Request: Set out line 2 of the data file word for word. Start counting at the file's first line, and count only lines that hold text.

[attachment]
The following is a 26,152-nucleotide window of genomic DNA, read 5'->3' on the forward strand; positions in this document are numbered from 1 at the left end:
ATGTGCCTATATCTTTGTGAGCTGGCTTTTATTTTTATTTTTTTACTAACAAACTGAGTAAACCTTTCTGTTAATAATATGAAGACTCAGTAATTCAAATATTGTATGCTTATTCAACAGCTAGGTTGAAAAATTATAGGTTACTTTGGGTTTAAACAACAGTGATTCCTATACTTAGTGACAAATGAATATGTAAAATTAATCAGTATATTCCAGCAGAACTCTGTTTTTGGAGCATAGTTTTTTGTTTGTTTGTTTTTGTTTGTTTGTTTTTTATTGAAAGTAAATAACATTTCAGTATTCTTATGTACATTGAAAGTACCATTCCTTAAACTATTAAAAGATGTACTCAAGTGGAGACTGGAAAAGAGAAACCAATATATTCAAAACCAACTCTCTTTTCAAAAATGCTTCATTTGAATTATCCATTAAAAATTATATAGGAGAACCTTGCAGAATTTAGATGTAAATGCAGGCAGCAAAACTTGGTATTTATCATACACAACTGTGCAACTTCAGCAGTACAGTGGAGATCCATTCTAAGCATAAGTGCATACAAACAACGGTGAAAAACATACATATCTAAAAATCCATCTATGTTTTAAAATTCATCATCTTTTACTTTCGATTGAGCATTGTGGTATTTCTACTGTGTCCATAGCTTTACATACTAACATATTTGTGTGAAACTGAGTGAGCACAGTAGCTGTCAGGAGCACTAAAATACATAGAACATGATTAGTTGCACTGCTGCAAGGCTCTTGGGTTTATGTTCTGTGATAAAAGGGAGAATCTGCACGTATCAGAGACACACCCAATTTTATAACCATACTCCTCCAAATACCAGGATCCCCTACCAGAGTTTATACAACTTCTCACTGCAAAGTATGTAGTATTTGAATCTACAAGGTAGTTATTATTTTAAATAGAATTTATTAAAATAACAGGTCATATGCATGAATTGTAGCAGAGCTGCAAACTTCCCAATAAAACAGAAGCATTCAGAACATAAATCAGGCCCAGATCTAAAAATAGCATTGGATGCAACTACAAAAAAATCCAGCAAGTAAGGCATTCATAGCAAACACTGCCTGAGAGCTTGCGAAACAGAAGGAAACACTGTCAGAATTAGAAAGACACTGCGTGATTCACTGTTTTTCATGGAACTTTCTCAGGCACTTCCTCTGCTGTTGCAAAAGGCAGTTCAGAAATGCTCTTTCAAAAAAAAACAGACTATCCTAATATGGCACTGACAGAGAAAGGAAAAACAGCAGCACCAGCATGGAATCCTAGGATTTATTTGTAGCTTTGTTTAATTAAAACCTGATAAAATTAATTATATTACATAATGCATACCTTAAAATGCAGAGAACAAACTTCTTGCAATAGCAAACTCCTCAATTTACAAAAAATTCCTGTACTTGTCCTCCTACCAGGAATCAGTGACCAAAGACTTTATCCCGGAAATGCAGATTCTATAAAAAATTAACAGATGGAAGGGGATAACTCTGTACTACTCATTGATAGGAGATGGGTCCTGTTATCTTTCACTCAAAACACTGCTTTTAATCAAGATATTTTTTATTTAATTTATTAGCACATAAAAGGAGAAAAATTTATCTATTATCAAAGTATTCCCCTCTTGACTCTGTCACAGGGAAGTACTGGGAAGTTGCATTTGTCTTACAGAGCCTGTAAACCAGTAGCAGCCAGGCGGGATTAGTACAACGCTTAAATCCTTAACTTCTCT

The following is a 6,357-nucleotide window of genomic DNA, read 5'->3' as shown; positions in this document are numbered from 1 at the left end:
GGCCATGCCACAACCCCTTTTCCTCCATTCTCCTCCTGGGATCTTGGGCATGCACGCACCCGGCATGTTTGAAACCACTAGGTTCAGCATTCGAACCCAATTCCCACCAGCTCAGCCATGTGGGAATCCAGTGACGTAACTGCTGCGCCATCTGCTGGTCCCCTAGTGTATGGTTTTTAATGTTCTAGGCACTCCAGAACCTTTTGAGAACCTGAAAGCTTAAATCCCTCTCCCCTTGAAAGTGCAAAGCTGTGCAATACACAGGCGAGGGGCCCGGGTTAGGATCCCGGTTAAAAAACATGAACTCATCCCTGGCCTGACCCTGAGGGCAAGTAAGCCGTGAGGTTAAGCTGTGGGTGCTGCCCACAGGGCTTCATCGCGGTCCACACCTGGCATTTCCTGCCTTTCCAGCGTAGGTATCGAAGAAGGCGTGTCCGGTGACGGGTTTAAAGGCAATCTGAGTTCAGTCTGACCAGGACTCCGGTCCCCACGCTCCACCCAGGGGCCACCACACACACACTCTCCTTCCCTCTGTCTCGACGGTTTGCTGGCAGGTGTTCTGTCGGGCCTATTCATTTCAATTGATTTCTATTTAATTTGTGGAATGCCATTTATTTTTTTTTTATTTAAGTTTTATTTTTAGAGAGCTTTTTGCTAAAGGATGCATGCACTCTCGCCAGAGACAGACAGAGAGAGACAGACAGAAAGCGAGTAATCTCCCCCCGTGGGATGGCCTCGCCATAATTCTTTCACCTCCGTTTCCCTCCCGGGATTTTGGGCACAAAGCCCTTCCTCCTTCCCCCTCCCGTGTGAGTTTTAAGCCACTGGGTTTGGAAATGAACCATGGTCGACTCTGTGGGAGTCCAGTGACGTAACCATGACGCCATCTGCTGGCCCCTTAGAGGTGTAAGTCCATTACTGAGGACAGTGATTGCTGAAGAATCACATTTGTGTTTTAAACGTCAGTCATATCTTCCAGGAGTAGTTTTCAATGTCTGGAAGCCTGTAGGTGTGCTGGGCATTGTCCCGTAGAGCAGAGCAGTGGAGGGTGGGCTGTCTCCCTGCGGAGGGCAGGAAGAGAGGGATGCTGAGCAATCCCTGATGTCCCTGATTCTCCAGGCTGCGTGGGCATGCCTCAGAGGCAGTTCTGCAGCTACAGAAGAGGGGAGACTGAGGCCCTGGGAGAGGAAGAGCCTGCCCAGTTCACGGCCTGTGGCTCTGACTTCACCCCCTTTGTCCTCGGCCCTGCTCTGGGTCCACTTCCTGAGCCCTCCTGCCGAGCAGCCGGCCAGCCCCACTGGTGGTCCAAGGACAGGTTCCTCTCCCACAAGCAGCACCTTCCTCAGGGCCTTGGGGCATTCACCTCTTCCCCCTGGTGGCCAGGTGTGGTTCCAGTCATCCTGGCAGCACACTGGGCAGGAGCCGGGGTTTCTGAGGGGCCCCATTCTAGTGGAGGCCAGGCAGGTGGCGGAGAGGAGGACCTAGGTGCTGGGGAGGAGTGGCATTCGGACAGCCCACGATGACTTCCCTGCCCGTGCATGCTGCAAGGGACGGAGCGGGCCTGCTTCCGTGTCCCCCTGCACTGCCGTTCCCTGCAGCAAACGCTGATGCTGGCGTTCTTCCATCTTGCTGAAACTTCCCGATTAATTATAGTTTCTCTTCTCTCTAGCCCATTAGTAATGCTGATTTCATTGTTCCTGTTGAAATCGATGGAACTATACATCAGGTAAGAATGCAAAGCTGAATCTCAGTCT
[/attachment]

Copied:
ATGTGCCTATATCTTTGTGAGCTGGCTTTTATTTTTATTTTTTTACTAACAAACTGAGTAAACCTTTCTGTTAATAATATGAAGACTCAGTAATTCAAATATTGTATGCTTATTCAACAGCTAGGTTGAAAAATTATAGGTTACTTTGGGTTTAAACAACAGTGATTCCTATACTTAGTGACAAATGAATATGTAAAATTAATCAGTATATTCCAGCAGAACTCTGTTTTTGGAGCATAGTTTTTTGTTTGTTTGTTTTTGTTTGTTTGTTTTTTATTGAAAGTAAATAACATTTCAGTATTCTTATGTACATTGAAAGTACCATTCCTTAAACTATTAAAAGATGTACTCAAGTGGAGACTGGAAAAGAGAAACCAATATATTCAAAACCAACTCTCTTTTCAAAAATGCTTCATTTGAATTATCCATTAAAAATTATATAGGAGAACCTTGCAGAATTTAGATGTAAATGCAGGCAGCAAAACTTGGTATTTATCATACACAACTGTGCAACTTCAGCAGTACAGTGGAGATCCATTCTAAGCATAAGTGCATACAAACAACGGTGAAAAACATACATATCTAAAAATCCATCTATGTTTTAAAATTCATCATCTTTTACTTTCGATTGAGCATTGTGGTATTTCTACTGTGTCCATAGCTTTACATACTAACATATTTGTGTGAAACTGAGTGAGCACAGTAGCTGTCAGGAGCACTAAAATACATAGAACATGATTAGTTGCACTGCTGCAAGGCTCTTGGGTTTATGTTCTGTGATAAAAGGGAGAATCTGCACGTATCAGAGACACACCCAATTTTATAACCATACTCCTCCAAATACCAGGATCCCCTACCAGAGTTTATACAACTTCTCACTGCAAAGTATGTAGTATTTGAATCTACAAGGTAGTTATTATTTTAAATAGAATTTATTAAAATAACAGGTCATATGCATGAATTGTAGCAGAGCTGCAAACTTCCCAATAAAACAGAAGCATTCAGAACATAAATCAGGCCCAGATCTAAAAATAGCATTGGATGCAACTACAAAAAAATCCAGCAAGTAAGGCATTCATAGCAAACACTGCCTGAGAGCTTGCGAAACAGAAGGAAACACTGTCAGAATTAGAAAGACACTGCGTGATTCACTGTTTTTCATGGAACTTTCTCAGGCACTTCCTCTGCTGTTGCAAAAGGCAGTTCAGAAATGCTCTTTCAAAAAAAAACAGACTATCCTAATATGGCACTGACAGAGAAAGGAAAAACAGCAGCACCAGCATGGAATCCTAGGATTTATTTGTAGCTTTGTTTAATTAAAACCTGATAAAATTAATTATATTACATAATGCATACCTTAAAATGCAGAGAACAAACTTCTTGCAATAGCAAACTCCTCAATTTACAAAAAATTCCTGTACTTGTCCTCCTACCAGGAATCAGTGACCAAAGACTTTATCCCGGAAATGCAGATTCTATAAAAAATTAACAGATGGAAGGGGATAACTCTGTACTACTCATTGATAGGAGATGGGTCCTGTTATCTTTCACTCAAAACACTGCTTTTAATCAAGATATTTTTTATTTAATTTATTAGCACATAAAAGGAGAAAAATTTATCTATTATCAAAGTATTCCCCTCTTGACTCTGTCACAGGGAAGTACTGGGAAGTTGCATTTGTCTTACAGAGCCTGTAAACCAGTAGCAGCCAGGCGGGATTAGTACAACGCTTAAATCCTTAACTTCTCT